This is Scientific American's 60-second Science, I'm Susanne Bard.
Thousands of years ago, in what's now the Kimberley region of Western Australia, Aboriginal artists created elaborate rock paintings. Much of the artwork still exists today.
"If you're walking beside the rivers and creeks and go up into the escarpments, into rock shelters, there are just thousands of rock art sites."
University of Melbourne geochronologist Damien Finch. The oldest paintings depict plants and animals. But later works show human figures in ceremonial attire and ornate headdresses.
"And then, around the arms and the elbows and the knees, there's decorations. And sometimes they'll be holding a clutch of boomerangs. And very often, they're very finely executed, using quite long and elegant-looking brushstrokes."
The human-centered paintings represent what's known as the Gwion style. How old the artwork is has remained a mystery, however. That's because the typical method for estimating the age of ancient objects—radiocarbon dating—relies on the presence of organic carbon. But the artists used ocher pigments that had no organic carbon.
"There is nothing organic that we can apply carbon dating to. So the only thing that we can do is look for stuff that's either been constructed on top of or underneath the paintings."
That's where mud wasps come in. The insects often incorporated organic matter into their nests, which they built on the same rock faces where artists painted. The artists would sometimes paint right on top of old nests. Finch and his colleagues were thus able to date the artwork by sampling the remains of those nests.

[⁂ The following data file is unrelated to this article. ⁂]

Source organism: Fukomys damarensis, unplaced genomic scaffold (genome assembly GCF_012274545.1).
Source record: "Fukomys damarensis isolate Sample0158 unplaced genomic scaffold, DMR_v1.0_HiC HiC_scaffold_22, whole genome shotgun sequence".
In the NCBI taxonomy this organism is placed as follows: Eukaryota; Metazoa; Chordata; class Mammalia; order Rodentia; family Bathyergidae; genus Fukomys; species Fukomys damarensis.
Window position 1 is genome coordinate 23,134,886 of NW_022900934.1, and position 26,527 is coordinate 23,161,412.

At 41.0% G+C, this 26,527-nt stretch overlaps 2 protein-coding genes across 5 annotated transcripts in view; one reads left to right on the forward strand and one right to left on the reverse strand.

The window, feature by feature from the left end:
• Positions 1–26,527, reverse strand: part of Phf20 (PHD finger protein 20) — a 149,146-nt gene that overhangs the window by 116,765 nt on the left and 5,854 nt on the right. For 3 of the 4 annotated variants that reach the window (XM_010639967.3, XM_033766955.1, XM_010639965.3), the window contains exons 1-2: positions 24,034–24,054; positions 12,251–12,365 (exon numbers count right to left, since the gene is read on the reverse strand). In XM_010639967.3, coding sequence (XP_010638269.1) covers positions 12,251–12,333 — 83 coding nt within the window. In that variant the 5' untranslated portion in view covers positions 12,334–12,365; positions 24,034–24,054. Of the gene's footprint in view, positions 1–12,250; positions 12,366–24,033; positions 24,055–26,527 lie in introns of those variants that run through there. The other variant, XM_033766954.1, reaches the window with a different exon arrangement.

"If it was over the top of the painting, that tells us that the painting has to be older than that nest. But if the nest was underneath paint, the painting must be younger than the age that we determined for that nest. And in that way, we can help to build up an idea of when these paintings were created."
The analysis revealed that most of the Gwion style paintings sampled were about 12,000 years old.
"So now we can place that in the context of all the other archaeological and environmental information that we've got for the Kimberley region at that time."
The study is in the journal Science Advances.
The results provide support for the hypothesis that Aboriginal artists may have switched from painting plants and animals to depicting humans in ceremonial dress around 12,000 years ago in response to the ecological changes and rapidly rising sea levels as the last ice age ended.
Finch is now working out the age of other styles of Aboriginal rock art—with a little help from materials that ancient insects once called home.
Thanks for listening for Scientific American's 60-second Science. I'm Susanne Bard.